The opinion of the court was delivered by: James P. Jones Chief United States District Judge
In this qui tam action remanded to this court for trial from a multidistrict litigation court, the relator seeks reconsideration of a decision of the transferee court that dismissed a portion of the qui tam claim. Because reconsideration would be contrary to the principles of the multidistrict litigation system and to the doctrine of the law of the case, I will deny the motion for reconsideration.
Relator Chyrissa Staley alleges that the defendants Columbia/HCA Healthcare Corporation, now known as HCA, Inc., Indian Path Hospital, Inc., and Superior Home Health of East Tennessee, Inc. (collectively, "Columbia") violated the False Claims Act ("FCA"), 31 U.S.C.A. §§ 3729-3733 (West 2003 & Supp. 2008) by defrauding Medicare at the geriatric/psychiatric unit of Indian Path Hospital in Kingsport, Tennessee.*fn1 Although originally filed in this court in 1997, the Judicial Panel on Multidistrict Litigation ("JPML") consolidated the action with similar cases from other districts in the United States District Court for the District of Columbia ("D.C. District Court"), where pretrial proceedings lasted for almost ten years. There, the defendants successfully moved to dismiss two claims in the First Amended Complaint for lack of subject matter jurisdiction. See United States ex rel. Hockett v. Columbia/HCA Healthcare Corp., 498 F. Supp. 2d 25, 54 (D.D.C. 2007). The dismissed claims had alleged that:
36. Upon information, defendant Columbia conducted one or more meetings of chief financial officers (CFOs) and certain other officials of the hospitals it owned and/or operated which had Geropsych units.
Jim Matney, CFO of Indian Path, attended on behalf of his hospital. There, Matney and his counterparts were instructed in the use of, and told to use techniques that would inflate the TEFRA charges in their respective Geropscyh units.
37. Still upon information, these Geropsych units, acting in accordance with Columbia's instructions, employed their techniques and perhaps others for inflating TEFRA charges and as a result overcharged Medicare at the subject hospitals. The overcharging techniques included those which are described in paragraphs 15 through 35 of this Complaint.
(Relator's First Am. Compl. ¶¶ 36-37.) The original Complaint alleged that fraud had occurred only at Indian Path Hospital. Paragraphs thirty-six and thirty-seven of the First Amended Complaint added allegations that other Columbia locations also engaged in similar fraud.
The D.C. District Court held that these claims were barred by the public disclosure provision of the FCA. See Hockett, 498 F. Supp. 2d at 54. That provision states:
(A) No court shall have jurisdiction over an action under this section based upon the public disclosure of allegations . . . in a criminal, civil, or administrative hearing, in a congressional, administrative, or Government Accounting Office report, hearing, audit, or investigation, or from the news media, unless the action is brought by the Attorney General or the person bringing the action is an original source of the information.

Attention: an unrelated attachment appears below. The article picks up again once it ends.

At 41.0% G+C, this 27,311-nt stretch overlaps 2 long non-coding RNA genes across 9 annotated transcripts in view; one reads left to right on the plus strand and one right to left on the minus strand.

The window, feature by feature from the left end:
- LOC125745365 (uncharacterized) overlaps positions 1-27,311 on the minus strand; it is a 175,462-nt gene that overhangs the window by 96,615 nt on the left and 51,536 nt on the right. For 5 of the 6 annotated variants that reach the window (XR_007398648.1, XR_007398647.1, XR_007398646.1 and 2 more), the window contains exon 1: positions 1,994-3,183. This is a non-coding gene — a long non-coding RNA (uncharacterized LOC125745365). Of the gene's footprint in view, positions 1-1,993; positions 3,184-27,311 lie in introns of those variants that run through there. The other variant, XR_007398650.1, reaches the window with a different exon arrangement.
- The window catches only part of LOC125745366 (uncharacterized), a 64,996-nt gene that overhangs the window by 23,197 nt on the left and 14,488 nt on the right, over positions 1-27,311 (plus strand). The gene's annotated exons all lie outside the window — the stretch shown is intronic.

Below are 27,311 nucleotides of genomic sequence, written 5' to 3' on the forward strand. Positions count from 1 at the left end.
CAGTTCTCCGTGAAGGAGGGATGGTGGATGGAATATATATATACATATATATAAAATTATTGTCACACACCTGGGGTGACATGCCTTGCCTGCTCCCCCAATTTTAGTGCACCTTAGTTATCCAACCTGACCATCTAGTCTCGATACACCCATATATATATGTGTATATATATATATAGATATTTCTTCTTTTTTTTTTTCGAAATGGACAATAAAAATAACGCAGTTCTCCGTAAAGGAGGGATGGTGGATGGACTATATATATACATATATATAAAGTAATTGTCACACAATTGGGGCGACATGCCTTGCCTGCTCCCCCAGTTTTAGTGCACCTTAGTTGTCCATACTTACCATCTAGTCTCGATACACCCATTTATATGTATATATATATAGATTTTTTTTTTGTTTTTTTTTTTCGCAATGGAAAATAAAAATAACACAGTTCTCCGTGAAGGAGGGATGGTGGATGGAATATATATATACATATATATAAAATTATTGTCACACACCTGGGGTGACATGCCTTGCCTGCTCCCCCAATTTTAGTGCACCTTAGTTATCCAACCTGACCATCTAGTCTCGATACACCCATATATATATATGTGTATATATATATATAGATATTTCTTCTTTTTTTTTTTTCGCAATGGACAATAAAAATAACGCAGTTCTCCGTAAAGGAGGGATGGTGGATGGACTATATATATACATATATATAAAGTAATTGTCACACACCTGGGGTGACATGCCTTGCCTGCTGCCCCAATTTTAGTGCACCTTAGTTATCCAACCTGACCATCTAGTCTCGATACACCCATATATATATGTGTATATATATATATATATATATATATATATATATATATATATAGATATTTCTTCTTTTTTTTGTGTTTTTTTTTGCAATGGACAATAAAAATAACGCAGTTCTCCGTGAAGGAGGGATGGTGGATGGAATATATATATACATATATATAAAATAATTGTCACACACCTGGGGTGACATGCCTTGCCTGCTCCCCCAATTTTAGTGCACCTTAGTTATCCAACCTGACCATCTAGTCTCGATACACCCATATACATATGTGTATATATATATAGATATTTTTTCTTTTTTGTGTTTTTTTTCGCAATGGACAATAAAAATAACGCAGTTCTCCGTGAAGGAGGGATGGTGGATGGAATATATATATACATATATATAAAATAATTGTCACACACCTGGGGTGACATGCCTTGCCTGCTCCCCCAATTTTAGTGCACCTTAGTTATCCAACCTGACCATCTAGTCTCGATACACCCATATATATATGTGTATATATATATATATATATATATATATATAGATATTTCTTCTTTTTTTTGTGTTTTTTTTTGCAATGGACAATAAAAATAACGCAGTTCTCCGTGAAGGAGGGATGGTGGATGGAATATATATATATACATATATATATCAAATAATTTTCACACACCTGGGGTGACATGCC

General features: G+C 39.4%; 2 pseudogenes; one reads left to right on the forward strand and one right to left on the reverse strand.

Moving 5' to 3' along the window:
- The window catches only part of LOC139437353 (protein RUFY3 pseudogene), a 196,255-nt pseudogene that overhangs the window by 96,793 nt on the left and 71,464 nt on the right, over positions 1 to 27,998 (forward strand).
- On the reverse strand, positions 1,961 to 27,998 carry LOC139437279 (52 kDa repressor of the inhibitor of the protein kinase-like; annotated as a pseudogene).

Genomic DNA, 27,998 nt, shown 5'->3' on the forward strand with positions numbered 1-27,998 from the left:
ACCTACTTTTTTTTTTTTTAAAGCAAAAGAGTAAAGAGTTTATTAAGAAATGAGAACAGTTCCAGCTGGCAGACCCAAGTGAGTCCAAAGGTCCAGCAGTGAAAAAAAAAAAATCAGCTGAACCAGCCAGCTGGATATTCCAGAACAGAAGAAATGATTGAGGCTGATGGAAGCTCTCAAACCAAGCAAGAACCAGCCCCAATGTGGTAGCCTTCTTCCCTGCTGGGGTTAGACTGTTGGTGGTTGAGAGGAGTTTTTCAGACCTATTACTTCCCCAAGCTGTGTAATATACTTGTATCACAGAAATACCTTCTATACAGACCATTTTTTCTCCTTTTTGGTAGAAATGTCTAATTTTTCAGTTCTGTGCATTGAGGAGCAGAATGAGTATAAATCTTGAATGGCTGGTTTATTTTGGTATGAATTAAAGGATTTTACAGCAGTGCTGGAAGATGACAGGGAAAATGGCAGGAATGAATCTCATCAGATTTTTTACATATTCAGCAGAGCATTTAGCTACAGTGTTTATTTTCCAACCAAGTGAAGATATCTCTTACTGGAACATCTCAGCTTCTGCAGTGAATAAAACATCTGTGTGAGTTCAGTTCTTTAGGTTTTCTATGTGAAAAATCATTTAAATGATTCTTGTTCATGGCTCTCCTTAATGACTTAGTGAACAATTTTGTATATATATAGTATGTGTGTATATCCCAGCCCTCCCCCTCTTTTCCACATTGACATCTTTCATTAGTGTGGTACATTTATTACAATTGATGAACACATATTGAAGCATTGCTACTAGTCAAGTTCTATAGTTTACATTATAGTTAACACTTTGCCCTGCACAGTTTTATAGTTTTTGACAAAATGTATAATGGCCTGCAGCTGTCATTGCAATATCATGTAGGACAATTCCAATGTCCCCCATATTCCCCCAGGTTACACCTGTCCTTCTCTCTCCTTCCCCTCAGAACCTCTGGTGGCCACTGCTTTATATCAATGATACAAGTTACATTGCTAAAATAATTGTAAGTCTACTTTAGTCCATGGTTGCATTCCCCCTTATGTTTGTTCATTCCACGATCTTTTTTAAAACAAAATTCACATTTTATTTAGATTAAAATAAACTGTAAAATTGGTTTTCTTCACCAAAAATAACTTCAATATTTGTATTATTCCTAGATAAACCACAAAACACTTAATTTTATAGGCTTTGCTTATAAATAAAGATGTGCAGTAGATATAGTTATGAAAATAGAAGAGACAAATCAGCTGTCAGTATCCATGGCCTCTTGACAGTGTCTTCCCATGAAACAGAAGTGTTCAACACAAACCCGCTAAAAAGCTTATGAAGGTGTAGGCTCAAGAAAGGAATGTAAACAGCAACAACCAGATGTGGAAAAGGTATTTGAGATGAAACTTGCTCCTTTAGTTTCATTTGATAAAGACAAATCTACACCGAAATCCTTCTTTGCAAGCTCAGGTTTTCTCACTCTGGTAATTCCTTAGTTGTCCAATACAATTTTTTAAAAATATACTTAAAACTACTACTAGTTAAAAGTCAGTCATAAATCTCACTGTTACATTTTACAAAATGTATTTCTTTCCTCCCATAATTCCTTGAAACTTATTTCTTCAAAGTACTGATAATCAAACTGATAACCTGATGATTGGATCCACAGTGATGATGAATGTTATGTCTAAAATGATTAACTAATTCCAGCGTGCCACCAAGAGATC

(B) . . . '[O]riginal source' means an individual who has direct and independent knowledge of the information on which the allegations are based and has voluntarily provided the information to the Government before filing an action under this section. . . .
31 U.S.C.A. § 3730(e)(4) (West 2003). In the D.C. Circuit, this provision "is triggered whenever the relator files a complaint describing allegations or transactions substantially similarto those in the public domain, regardless of the actual source for the information in the particular complaint." United States ex rel. Findley v. FPC-Boron Employees' Club, 105 F.3d 675, 682 (D.C. Cir. 1997).
The D.C. District Court found that paragraphs thirty-six and thirty-seven "merely add[ed] slight details and variations" to a fraud explained in a December, 1997, New York Times article.*fn2 Hockett, 498 F. Supp. 2d at 50. The relator could not qualify as an original source of the claims because her "only purported knowledge bottom[ed] on hearsay statements which require inference after inference to support a claim of fraud," and was not "direct and independent" as required by the statute. Id. at 54. Moreover, the relator neglected to "voluntarily disclose to the government [any information she did have] prior to her filing of the amended complaint." Id. For these reasons, the court held that public disclosure bar applied, and therefore dismissed the claims in paragraphs thirty-six and thirty-seven for lack of subject matter jurisdiction. Id. at 54-55.
The relator has now asked this court to reconsider that dismissal. The issues have been briefed and argued and the Motion to ...